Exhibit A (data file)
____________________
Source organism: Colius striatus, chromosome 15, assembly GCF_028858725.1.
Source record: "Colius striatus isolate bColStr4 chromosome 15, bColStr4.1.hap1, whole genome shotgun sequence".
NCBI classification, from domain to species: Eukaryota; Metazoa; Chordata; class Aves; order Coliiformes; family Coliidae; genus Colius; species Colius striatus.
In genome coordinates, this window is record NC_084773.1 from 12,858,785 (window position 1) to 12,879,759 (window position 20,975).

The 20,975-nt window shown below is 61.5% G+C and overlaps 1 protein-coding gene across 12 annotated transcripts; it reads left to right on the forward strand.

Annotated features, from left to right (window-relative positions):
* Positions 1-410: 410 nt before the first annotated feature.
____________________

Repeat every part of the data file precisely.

Source organism: Colius striatus, chromosome 15, assembly GCF_028858725.1.
Source record: "Colius striatus isolate bColStr4 chromosome 15, bColStr4.1.hap1, whole genome shotgun sequence".
NCBI classification, from domain to species: Eukaryota; Metazoa; Chordata; class Aves; order Coliiformes; family Coliidae; genus Colius; species Colius striatus.
In genome coordinates, this window is record NC_084773.1 from 12,858,785 (window position 1) to 12,879,759 (window position 20,975).

The 20,975-nt window shown below is 61.5% G+C and overlaps 1 protein-coding gene across 12 annotated transcripts; it reads left to right on the forward strand.

Annotated features, from left to right (window-relative positions):
* Positions 1-410: 410 nt before the first annotated feature.